If the lot is full you can try waiting a for a little to see if anyone leaves. I found people don’t stay here for very long since the trails are short so it is a fast turnaround!
Since the hike begins within a neighborhood don’t forget to be quiet and considerate of the residents that live there.
WHEN TO HIKE
The best time to hike to Keyhole Cave would be spring, late fall, or even during winter if there isn’t more than a light dusting of snow. This trail is very exposed and the climb up to it gets steep- I would not want to do this one in the summer!
Since the route to get here is in a wash you want to be careful to not hike during or right after a rainstorm. You never want to be in a wash with chance of rain, just incase of flash floods. Also, be on the lookout for rattlesnakes! They like to sit on the rocks to soak up some sun.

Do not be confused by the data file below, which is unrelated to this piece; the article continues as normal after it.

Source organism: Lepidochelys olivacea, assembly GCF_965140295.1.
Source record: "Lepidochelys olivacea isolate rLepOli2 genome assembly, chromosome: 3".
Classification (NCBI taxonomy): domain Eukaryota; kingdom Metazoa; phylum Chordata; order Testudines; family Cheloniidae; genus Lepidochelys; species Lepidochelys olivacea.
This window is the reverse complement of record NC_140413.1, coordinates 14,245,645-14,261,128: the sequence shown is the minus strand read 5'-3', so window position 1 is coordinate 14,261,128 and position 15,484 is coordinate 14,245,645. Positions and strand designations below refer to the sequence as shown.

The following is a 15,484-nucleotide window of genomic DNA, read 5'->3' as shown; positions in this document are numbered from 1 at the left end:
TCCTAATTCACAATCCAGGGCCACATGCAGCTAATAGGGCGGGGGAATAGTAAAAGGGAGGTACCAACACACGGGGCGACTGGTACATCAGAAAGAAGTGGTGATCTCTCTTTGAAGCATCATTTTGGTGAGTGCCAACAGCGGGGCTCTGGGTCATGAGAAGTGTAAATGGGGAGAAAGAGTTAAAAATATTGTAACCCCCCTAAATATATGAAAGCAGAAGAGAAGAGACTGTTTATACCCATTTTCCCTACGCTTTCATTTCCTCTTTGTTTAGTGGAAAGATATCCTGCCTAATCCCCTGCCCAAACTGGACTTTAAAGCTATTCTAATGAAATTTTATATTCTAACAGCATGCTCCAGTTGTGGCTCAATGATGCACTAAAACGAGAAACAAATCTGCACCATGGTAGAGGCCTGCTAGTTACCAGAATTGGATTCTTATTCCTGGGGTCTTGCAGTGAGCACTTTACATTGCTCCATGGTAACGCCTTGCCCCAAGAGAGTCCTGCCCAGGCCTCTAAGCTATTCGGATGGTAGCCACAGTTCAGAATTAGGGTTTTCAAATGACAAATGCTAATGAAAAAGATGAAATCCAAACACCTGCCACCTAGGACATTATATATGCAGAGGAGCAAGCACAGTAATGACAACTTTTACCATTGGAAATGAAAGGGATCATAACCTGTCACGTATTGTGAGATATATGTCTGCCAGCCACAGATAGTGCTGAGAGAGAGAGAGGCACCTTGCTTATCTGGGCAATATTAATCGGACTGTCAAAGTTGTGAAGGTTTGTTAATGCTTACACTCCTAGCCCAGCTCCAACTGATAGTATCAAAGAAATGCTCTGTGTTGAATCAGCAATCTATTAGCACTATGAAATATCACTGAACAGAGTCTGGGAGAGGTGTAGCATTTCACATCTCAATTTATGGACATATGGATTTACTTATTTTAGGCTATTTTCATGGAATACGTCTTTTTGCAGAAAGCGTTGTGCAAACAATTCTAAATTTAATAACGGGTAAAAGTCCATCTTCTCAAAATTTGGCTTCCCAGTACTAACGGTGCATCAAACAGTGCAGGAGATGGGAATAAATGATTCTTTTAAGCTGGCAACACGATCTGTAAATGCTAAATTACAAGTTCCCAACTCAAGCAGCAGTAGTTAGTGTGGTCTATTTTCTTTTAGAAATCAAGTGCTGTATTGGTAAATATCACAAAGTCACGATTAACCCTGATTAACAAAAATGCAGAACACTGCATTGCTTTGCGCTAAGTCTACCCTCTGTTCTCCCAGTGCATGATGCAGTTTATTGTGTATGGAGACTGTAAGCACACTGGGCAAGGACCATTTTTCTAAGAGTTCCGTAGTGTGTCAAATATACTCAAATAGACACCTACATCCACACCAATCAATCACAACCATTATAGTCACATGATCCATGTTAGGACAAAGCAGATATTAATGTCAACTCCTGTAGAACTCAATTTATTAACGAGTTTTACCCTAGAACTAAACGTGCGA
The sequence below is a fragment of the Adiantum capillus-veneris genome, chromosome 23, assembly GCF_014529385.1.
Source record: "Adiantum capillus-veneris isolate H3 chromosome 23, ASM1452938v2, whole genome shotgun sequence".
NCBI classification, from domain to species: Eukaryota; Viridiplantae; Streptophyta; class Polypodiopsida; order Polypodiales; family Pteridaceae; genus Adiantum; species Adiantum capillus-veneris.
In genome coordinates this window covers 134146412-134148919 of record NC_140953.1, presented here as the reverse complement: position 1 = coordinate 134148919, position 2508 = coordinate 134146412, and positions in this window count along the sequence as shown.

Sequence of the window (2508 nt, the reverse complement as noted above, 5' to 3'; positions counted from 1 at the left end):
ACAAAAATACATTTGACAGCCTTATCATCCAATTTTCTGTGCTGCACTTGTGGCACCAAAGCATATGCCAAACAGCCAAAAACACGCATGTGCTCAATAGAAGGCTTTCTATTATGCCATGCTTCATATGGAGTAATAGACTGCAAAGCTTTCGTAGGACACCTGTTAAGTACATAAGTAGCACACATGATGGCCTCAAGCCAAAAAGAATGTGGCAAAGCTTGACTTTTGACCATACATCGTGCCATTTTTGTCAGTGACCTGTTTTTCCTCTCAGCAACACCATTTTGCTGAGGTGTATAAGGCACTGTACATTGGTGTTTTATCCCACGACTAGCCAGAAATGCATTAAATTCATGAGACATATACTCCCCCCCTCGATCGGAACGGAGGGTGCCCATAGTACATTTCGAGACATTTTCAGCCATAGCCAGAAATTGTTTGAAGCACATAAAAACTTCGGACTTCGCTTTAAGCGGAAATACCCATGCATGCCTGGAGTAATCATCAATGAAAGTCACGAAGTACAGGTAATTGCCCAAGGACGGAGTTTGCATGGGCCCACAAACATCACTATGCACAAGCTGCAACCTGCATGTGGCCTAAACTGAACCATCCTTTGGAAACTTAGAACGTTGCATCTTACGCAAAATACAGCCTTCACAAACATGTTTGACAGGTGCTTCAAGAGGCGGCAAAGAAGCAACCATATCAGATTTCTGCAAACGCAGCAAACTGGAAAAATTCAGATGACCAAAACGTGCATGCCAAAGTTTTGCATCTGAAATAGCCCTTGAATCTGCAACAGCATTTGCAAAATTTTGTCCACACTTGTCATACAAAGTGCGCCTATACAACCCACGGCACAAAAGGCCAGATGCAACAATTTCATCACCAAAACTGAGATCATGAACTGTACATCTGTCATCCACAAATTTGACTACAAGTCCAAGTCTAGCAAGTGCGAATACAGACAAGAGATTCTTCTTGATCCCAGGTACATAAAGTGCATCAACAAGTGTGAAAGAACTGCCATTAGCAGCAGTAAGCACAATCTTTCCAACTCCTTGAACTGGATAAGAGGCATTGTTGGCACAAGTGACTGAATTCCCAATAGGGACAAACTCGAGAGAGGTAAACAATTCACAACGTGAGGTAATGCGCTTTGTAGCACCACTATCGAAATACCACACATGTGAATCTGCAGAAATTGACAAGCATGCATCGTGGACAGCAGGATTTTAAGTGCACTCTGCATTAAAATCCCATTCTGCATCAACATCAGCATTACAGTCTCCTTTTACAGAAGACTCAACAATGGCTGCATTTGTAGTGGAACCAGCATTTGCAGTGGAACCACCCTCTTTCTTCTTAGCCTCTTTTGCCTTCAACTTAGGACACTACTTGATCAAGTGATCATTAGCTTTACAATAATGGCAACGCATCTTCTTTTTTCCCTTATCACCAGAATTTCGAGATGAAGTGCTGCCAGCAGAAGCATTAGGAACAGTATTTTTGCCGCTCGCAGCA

KEY TAKEAWAY: You’ll be traversing in a wash so be aware of the possibility of flash floods and rattlesnakes!
I always recommend tracking yourself or following an already made track so you can check in and be sure you’re on the right path. Below is a screenshot of my track from Keyhole Cave!
Preparation saves lives. Know where you are going ahead of time and always have a way to keep yourself on trail. One way to do this is with a GPS system or app.
You can download my Keyhole Cave track and gain access to my library of all tracked hikes. Once downloaded, you can load it into your own trusty device for ease of mind!